Long before contemporary urbanist catchphrases like “gentle density” and “missing middle” housing were invoked to promote modestly scaled multifamily construction, triple-deckers embodied the idea. The original threeplex. (Oh no, another label option!) Packed tightly onto narrow lots, sometimes in semi-detached pairs known as “perfect sixes,” the boxy structures — close to workplaces or linked to public transit— offered an attainable alternative to more expensive single-family homes, all in service to a healthy local economy. This was state-of-the-art workforce housing, New England-style.
“The three-decker is democratic architecture,” wrote architectural historian Arthur Krim in his 1977 survey of the form, The Three-Deckers of Dorchester. “It was neither tenement nor mansion, but rather good solid housing. It was large enough to raise a host of children around the dining room table, but small enough to keep a pot of flowers on the back porch.”
A Multi-Level Menance
In a parallel with the current affordable housing policy debate, three-deckers eventually drew a backlash.
What today we see as an elegant housing solution was greeted as scourge by the established order in Boston and environs, precisely because of who was moving in. The triple-decker was targeted as part of the wave of anti-immigrant sentiment at the turn of the 20th century, blocked from spreading farther, either by code tweaks that prohibited cooking on the second floor — the wood-framed buildings were described by opponents as fire-prone — or by outright construction bans, as cities began to curate restrictive land use regulations via the newly embraced concept of local zoning.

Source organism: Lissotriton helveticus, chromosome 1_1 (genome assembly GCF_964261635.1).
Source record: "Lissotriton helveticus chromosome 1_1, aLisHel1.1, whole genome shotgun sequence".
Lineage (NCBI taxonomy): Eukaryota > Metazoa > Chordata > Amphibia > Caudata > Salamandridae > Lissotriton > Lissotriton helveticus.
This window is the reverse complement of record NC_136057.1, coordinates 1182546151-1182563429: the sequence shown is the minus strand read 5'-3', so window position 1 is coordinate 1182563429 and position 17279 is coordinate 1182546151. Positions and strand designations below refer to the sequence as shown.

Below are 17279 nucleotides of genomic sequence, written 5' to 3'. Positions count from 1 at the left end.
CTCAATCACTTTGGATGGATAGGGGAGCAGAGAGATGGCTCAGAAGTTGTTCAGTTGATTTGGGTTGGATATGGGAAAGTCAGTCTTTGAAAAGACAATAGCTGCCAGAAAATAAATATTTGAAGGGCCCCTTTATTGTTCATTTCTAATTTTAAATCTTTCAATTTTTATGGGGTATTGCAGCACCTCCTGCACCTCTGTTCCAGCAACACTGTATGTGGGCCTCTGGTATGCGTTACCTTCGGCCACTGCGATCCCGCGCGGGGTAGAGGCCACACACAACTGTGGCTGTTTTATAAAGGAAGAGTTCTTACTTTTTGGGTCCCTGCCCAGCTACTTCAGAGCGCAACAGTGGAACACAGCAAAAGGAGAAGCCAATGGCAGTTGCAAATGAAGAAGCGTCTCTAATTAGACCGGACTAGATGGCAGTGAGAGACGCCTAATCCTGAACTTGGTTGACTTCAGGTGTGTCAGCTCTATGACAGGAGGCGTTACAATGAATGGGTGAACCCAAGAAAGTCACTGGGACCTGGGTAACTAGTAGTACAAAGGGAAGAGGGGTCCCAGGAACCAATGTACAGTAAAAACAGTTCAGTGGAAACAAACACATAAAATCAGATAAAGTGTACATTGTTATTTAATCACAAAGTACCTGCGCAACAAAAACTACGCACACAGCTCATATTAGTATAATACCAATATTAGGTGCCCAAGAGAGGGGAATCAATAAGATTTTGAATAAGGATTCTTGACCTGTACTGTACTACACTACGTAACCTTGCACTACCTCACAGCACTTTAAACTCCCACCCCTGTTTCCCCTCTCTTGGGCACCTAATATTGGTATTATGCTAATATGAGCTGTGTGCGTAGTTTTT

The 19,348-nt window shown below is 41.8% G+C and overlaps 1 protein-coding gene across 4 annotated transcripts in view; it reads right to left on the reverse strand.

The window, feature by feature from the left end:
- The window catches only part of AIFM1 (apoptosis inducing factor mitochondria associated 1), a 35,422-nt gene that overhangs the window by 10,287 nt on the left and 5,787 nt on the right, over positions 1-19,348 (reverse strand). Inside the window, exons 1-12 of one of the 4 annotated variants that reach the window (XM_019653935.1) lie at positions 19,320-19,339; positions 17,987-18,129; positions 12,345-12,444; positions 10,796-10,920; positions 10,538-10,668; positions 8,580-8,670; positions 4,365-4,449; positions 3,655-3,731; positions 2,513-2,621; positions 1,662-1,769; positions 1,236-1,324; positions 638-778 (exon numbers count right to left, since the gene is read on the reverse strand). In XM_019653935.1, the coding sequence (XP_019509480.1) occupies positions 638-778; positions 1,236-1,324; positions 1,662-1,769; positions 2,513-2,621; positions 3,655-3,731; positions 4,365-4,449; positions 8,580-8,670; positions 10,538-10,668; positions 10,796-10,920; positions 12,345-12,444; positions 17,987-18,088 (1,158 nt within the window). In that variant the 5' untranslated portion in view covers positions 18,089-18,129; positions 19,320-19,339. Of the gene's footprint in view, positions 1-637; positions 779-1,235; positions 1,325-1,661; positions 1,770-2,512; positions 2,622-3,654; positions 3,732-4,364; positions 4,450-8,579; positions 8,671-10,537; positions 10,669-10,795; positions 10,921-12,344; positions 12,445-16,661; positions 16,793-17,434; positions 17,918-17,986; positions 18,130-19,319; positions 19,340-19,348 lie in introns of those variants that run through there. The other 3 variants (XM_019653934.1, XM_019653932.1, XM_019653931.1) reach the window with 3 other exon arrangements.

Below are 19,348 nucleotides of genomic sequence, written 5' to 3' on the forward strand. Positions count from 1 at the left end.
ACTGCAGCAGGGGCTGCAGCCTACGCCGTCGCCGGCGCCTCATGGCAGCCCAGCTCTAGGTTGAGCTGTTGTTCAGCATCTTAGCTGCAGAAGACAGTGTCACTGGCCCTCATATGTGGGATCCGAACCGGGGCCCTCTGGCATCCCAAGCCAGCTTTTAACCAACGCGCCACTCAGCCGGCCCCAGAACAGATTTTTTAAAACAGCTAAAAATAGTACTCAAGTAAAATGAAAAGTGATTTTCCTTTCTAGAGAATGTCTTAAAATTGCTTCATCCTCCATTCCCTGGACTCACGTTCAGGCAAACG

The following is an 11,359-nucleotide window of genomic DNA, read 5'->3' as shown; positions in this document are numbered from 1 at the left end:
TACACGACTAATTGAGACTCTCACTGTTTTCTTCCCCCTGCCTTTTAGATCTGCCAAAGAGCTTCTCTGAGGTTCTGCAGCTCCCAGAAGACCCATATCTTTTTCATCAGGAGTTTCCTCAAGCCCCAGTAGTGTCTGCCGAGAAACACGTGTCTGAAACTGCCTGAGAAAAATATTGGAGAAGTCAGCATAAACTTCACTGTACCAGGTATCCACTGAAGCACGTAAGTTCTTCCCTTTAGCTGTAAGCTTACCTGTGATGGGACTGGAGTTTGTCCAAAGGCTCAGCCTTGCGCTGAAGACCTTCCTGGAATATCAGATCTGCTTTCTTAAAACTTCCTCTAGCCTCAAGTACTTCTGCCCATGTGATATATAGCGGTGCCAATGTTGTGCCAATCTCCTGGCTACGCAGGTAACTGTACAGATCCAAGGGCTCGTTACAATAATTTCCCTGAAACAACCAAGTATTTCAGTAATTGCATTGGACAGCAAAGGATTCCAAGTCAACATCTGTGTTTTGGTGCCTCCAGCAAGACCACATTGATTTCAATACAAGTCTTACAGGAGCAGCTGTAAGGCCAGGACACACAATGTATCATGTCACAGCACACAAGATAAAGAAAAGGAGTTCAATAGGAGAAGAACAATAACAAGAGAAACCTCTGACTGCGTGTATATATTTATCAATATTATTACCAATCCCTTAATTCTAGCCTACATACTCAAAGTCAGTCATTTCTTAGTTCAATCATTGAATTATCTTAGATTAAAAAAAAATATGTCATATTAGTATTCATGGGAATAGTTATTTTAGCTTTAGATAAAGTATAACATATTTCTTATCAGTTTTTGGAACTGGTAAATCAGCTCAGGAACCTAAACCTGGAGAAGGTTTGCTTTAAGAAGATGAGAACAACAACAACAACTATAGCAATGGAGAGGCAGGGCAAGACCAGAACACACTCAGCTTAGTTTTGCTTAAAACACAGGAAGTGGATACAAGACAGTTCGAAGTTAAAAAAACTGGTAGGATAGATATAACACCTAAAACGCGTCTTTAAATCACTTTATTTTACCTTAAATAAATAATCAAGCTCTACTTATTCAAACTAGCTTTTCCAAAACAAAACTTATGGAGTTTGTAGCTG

By about 1920, 36 municipalities in Massachusetts outlawed new triple-deckers, according to the New England Historical Society. Bridgeport, Connecticut, and Providence, Rhode Island, followed suit. Commentators in an organized public-relations campaign railed against the “three-decker menace.”
Imagine that — a not-in-my-backyard rebellion against density, with the building itself cast as the villain — just like those caricatures of monster-scaled apartment towers with fierce teeth that today’s NIMBYs brandish at protests. Then as now, the resistance was less about the structures and more about the people who would live in them.
By the 1930s, the bans had succeeded in halting triple-decker construction, choking off the supply of what ended up being naturally occurring affordable housing. Boston and many other cities ultimately began building public housing developments to house lower-income families, which due to a variety of reasons in design and policies ended up riddled with problems.
The triple-deckers that were built remained in place, and went through various iterations. Many deteriorated badly after World War II, as neighborhoods suffered through the economic turmoil of manufacturing and population loss. Some were bulldozed amid “urban renewal” efforts of the 1950s and ’60s, relegating the style to a signpost of blight in what had become beaten-down neighborhoods.